INTERVIEW: Cash is no longer king at Middle East checkouts, says Network International CEO Simon Haslam

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Updated 06 September 2020

INTERVIEW: Cash is no longer king at Middle East checkouts, says Network International CEO Simon Haslam

  • The Dubai-based executive explains why folding money is a thing of the past

Here is a personal insight into the changes in regional retailing during the pandemic: Spinneys shoppers have virtually given up paying with cash.

The big queue in my local branch in Dubai is now for the automated payment machines, rather than the physical checkouts, and even at the tills payment is overwhelmingly by card or phone app rather than cash.

I talked to Simon Haslam, Dubai-based CEO of Network International — the company that processes most of those electronic payments in the UAE and beyond — to find out why. “COVID-19 is accelerating the shift from cash to digital. What’s so exciting about my business is that the Middle East and Africa is one of the last regions where this shift is happening, and that presents big opportunities for us even with the short-term disruption of the pandemic,” he told Arab News.

After many years in the payments and banking business with some of the biggest corporations in the world and in places as varied as Brazil and eastern Europe, Haslam joined Network in 2017 and led the company to an initial public offering (IPO) in London last year.

But even his wide experience could not have prepared him for what happened earlier this year.

“We were having a good year until February, and then the lights just turned off. We noticed first that fewer Chinese were coming and spending, and then the situation changed rapidly. By the end of April volumes were 60 percent down,” he said.

In normal times, about 25 percent of his business comes from foreign visitor spending, which virtually vanished overnight when air travel was halted, also hitting online payments for flights, a significant part of Network’s volume.


Things have improved since the UAE began to reopen, and he said that domestic volumes are now 90 percent back to pre-COVID levels.

But there has been a distinct shift in retail behavior. Network experienced a 60 percent growth in online business by the end of June, and although this is “flattening” now that malls and stores are open again, it could have permanent effects.

“There has been a shift to ‘omni-channel’ shopping, with people browsing in the malls and then going home to buy online, for example, or ‘click and collect,’ when shoppers choose online and then go to the store to pick up,” Haslam said.

Some analysts have forecast the “death of the mall,” but he does not agree. “I don’t believe so. Malls in this part of the world are destinations in their own right, especially in the summer,” he said.

But, as my Spinneys observations suggested, the move away from cash seems irreversible. Before the pandemic, about 80 percent of transactions were in folding money, a stark contrast to Scandinavia, for example, where 90 percent of transactions are cashless. But that has changed across all groups of consumers, from the most affluent down to the less well-off, as measured by Network’s customer metrics.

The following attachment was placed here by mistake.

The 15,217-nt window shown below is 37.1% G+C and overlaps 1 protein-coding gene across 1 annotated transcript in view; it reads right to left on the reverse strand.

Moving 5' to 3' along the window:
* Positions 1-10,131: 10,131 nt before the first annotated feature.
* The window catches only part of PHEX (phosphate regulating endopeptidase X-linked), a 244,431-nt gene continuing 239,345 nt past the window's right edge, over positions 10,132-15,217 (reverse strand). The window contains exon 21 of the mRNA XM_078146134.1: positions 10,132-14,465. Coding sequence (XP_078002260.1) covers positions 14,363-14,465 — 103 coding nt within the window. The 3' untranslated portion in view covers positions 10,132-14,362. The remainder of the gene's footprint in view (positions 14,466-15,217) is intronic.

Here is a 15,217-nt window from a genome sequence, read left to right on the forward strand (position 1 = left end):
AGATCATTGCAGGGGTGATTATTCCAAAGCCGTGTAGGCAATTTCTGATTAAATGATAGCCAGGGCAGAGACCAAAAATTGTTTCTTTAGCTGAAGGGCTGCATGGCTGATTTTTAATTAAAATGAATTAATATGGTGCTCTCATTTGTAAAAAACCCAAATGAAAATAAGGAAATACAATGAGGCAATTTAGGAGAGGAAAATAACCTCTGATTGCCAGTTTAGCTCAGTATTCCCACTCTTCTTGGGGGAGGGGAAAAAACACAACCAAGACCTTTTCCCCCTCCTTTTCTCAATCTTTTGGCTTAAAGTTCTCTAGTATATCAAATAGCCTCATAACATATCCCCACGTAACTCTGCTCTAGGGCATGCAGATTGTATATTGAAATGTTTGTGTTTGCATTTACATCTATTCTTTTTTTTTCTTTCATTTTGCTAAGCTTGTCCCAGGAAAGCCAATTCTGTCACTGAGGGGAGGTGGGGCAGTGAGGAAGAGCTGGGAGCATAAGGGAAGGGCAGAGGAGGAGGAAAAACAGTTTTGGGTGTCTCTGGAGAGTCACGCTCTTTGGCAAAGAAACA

The Middle East and Africa have all the ingredients for that change to quicken — sustained long-term economic development, a young tech-savvy population, and advanced payment systems like the ones Network provides. Even the hit to spending from the pandemic will prove to be only temporary. “COVID-19 is just a short-term disruption in that long-term transition,” he said.

Haslam believes that anything like a return to pre-pandemic normality in the UAE will depend on what happens with tourism. “We are open for business, but people are still not willing to travel,” he said.


BORN: North London, 1961.


  • Tottenham Secondary School.
  • Fellow, Chartered Institute of Bankers.


  • Various positions, HSBC. 
  • Head of Credit and Risk, Citigroup credit cards.
  • President and CEO, Elavon.

The transition is also happening in Saudi Arabia, which has lagged behind other parts of the region in the move away from cash. Network had big plans for the Kingdom before the pandemic struck. “We announced pre-COVID that we intended to enter Saudi Arabia. We’ve been excited and bullish about it for a long time and we said we would spend $25 million on establishing our business there primarily through the build of a data center and . . . our platform, because in Saudi Arabia you have to have technology on the ground, because that is their rules,” he said.

Network had discussions with the Saudi Arabian Monetary Authority to use its technology in a “sandbox” trial. It was already doing business in the Kingdom via its big UAE partner Emirates NBD.

The pandemic has delayed that initiative, but not for long. “We wanted a more solid economic outlook, and we are fortunate we have the balance sheet and the liquidity. Our ambitions in the Kingdom are not diminished, but paused,” he said.

The Saudi project will restart toward the end of this year, but again exact timing will depend on how quickly borders and airports will reopen. “We have to physically have staff there on the ground,” he said.

Haslam believes Network’s move into the Kingdom should not be seen as a threat to its existing payments structures or its banking systems. “I’m not going to market there and take their customers. I’m an enabler for them to provide digital technology to banks and financial institutions. We’re going to help drive the changes of Vision 2030,” he said.


The Saudi launch will be the second big international expansion for Network since the IPO. Last year, it paid $288 million for the Kenya-based payments business DPO Group, mainly with money raised via the London listing, to get ownership of the biggest payments group in Africa with a presence in 19 countries.

“DPO ticks all the boxes. It was top of our acquisition list and had been for some time,” Haslam said.